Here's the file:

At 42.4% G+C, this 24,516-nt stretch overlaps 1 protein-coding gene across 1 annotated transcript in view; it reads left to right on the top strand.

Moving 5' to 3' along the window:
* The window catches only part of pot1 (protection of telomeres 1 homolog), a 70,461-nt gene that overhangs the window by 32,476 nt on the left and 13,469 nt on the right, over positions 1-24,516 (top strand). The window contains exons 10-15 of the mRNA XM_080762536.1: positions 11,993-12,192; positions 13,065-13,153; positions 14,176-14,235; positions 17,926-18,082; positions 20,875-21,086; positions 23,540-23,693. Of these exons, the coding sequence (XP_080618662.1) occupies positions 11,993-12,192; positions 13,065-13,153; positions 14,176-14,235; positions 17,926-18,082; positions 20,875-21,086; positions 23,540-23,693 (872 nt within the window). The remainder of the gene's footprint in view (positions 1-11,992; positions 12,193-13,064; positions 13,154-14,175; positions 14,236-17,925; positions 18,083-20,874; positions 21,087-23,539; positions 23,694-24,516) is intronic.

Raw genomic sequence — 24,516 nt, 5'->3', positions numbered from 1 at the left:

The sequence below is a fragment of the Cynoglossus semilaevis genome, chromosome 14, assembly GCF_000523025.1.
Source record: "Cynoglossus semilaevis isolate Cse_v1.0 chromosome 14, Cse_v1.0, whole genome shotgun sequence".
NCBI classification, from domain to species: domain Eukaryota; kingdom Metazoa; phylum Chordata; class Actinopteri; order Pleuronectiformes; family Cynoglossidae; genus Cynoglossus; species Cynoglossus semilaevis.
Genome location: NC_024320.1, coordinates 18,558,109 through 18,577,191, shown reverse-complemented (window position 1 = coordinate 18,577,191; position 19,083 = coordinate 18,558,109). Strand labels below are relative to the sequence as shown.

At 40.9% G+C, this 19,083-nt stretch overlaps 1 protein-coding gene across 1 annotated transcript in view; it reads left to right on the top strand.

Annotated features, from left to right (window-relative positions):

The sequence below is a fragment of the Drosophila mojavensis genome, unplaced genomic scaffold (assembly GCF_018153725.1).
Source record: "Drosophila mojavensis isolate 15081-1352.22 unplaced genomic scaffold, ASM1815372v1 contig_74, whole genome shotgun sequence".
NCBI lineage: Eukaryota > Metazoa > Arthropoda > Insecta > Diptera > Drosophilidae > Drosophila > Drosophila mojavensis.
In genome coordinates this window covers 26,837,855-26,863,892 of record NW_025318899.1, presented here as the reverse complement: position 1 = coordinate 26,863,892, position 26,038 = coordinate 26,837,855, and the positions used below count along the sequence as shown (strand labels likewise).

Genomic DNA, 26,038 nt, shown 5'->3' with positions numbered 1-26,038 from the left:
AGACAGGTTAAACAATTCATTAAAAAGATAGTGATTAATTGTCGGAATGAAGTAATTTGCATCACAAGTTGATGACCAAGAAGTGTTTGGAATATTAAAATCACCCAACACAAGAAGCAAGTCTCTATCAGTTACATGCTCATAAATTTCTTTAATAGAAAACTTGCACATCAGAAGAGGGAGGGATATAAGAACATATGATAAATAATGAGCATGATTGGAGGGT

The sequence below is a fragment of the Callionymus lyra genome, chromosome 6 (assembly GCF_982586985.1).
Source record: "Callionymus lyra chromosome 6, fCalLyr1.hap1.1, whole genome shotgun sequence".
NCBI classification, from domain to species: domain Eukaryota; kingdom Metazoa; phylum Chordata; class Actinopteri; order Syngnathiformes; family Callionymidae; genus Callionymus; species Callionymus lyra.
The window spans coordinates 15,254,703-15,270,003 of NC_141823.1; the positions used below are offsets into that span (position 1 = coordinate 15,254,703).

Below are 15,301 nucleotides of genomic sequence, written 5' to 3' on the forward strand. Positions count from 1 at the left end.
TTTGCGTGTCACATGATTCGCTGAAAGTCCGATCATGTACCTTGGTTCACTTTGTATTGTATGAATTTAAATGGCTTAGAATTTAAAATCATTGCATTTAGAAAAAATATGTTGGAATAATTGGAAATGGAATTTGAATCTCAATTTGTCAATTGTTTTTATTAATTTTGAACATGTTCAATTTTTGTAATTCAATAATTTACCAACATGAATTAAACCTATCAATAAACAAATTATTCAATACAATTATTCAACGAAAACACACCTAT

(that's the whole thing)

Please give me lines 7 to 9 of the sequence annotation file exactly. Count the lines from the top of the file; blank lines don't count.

NCBI classification, from domain to species: domain Eukaryota; kingdom Metazoa; phylum Chordata; class Actinopteri; order Pleuronectiformes; family Cynoglossidae; genus Cynoglossus; species Cynoglossus semilaevis.
Genome location: NC_024320.1, coordinates 18,558,109 through 18,577,191, shown reverse-complemented (window position 1 = coordinate 18,577,191; position 19,083 = coordinate 18,558,109). Strand labels below are relative to the sequence as shown.

At 40.9% G+C, this 19,083-nt stretch overlaps 1 protein-coding gene across 1 annotated transcript in view; it reads left to right on the top strand.